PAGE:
I am honored to be here to say a few words about Rosemary Ruether's contributions to feminist theology. I first became acquainted with Rosemary's work when I was a graduate student at the University of Chicago in the 1970s and feminist theology was just beginning to find its voice. In those days, there were no courses on feminist theology, and I learned about the literature from my fellow students at the Divinity School. During the last two years of my graduate studies, I began to read this new literature in feminist theology-some of it by Rosemary-and so when I started teaching fulltime in the fall of 1980, it made sense (at least to me) to put my reading into practice by teaching a course on women and religion. What I would like to share with you this morning is how Rosemary's work has helped me in my own teaching over the last twenty-two years.
Most of my teaching involves undergraduate students, although I have taught at schools with graduate programs for all but three of these years. My undergraduate students, for the most part, have not gone on to graduate study in religion--although a few have. For many of them, my course may be the only connection with feminist theology they will ever have. Rosemary's work has enabled me to share with my students some very important ideas and ways of thinking, and I would like to talk about how specific books of hers have impacted my own teaching and have taught both me and my students a great deal. I would venture to say that, indirectly, Rosemary Ruether's work has influenced hundreds of my college students; we can only guess, and hope, at the continuing impact it has had on them.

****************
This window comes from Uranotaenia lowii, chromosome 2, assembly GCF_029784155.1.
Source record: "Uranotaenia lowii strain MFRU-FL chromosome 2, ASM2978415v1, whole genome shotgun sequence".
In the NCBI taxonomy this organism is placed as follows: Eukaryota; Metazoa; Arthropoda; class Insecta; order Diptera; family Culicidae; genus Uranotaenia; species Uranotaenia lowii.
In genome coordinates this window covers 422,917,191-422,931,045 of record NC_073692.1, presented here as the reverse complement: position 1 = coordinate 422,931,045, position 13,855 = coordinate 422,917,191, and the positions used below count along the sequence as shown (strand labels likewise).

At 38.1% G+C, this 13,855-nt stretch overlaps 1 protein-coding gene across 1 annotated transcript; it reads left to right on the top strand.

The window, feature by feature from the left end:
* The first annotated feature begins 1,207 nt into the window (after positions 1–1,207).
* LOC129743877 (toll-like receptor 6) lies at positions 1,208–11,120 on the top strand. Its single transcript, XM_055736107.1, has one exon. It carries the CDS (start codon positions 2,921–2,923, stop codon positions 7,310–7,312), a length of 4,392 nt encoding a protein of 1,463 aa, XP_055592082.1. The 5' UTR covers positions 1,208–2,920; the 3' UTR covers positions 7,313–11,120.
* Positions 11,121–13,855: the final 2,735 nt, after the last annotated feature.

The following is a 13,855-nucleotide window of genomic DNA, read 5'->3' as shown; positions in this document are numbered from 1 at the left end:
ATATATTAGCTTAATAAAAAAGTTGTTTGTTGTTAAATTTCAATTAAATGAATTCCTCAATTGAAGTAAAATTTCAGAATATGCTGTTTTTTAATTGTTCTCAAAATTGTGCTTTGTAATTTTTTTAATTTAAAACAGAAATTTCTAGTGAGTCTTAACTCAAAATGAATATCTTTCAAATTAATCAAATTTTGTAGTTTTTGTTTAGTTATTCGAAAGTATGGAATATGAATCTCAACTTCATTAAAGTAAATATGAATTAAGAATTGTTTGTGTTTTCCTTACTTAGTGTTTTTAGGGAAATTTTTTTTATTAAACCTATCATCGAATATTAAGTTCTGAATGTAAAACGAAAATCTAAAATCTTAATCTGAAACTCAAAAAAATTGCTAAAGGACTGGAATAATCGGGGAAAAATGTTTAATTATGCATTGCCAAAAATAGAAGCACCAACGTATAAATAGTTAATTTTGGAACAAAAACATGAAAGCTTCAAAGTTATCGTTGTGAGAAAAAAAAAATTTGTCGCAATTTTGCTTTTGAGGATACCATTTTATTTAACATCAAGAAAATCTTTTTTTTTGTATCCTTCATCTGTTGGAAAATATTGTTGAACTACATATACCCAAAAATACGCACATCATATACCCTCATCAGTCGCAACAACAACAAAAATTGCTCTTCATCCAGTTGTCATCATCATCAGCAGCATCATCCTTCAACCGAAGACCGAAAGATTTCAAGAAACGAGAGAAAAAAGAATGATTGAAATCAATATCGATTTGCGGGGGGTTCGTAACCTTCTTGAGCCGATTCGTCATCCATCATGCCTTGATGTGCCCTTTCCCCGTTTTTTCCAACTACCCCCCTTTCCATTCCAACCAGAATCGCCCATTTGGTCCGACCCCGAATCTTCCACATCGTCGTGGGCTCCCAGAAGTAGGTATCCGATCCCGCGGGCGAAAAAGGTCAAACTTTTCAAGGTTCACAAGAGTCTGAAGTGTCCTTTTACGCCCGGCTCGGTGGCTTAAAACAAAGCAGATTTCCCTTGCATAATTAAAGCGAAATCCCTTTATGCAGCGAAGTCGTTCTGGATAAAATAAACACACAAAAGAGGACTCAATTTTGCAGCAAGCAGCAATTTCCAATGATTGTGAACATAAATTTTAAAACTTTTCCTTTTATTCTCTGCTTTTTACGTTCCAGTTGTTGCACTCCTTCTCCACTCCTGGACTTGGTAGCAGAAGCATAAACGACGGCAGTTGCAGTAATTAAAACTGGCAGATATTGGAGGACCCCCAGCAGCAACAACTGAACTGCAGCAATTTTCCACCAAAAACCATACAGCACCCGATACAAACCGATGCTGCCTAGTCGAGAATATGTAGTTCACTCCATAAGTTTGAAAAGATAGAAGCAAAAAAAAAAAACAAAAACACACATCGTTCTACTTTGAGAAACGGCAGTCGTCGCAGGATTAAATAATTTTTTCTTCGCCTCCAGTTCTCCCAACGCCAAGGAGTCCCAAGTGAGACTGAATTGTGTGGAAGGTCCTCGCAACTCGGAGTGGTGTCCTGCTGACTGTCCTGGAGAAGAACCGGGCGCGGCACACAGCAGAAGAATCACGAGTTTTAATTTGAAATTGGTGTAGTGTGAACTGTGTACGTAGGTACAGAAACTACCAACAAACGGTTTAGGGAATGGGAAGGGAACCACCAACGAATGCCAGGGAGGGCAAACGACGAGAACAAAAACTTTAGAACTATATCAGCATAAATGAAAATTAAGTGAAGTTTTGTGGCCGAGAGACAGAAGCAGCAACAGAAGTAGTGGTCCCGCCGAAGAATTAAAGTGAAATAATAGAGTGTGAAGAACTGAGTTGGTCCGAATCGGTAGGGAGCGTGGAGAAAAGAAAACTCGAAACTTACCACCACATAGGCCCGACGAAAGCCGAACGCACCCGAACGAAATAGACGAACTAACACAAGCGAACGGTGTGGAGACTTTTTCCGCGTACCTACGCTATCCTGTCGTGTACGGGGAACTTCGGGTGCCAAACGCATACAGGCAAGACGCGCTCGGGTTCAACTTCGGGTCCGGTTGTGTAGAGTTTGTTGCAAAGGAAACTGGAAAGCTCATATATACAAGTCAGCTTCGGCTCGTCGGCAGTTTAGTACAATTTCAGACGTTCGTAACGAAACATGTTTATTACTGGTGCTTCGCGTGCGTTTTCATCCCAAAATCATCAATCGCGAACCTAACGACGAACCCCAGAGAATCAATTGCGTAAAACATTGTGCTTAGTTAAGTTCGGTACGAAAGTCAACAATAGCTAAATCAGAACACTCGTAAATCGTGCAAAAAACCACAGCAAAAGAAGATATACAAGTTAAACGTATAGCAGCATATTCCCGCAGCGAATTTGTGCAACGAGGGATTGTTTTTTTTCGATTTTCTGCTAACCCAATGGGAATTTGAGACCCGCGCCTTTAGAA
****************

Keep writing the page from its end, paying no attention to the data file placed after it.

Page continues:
When I was asked to teach three courses in the fall of 1980 at St. Norbert College in De Pere, Wisconsin, I was assigned two sections of "Introduction to Theology" and one section of "whatever I wanted." I thought this third course would be the perfect opportunity to share with my eager students (remember, I was just beginning!) some of what I had been learning. And so I told my new department chair that I would teach a course called "Women and Religion." I received by return mail his concerned response. I was hired, he wrote, to teach "systematic theology" and how would such a course be "systematic theology"? Anne Carr was very helpful in responding, and with her advice, I wrote back to tell him that this would be a course in systematic theology: the doctrine of God, the person, Christ, church, sin and grace, from the perspective of women. He wrote back to say that this would be acceptable, but not what they expected. So when I walked into the classroom that fall almost twenty-two years ago, I was amazed th at what my students expected then was a course in the Blessed Mother and St. Joan of Arc. We were all in for a surprise!
On my reading list for that course were three books that Rosemary had either edited or written. Two of them were Religion and Sexism and Women of Spirit: both collections of essays on women throughout Christian history that either exposed the sexism of the tradition or filled in some of the blanks--or should we say, gaping chasms--in the history of theology. The other was New Woman, New Earth, a book that I still think is one of the most important books in feminist theology in the last thirty years. My students and I read this together and learned about the interconnection of oppression: how sexism, racism, anti-Semitism and the ecological crisis were all part of a way of thinking--dualistic thinking--that pitted one against another. This course was a learning experience all around. My students were shocked at how their own tradition had been so oppressive over the centuries, and often had to struggle with their anger over this situation. But they learned, as did I, that there was a much more complicated his tory than they had ever learned about. I still remember the efforts of one of my students at St. Norbert to learn more about the medieval practice of double monasteries. …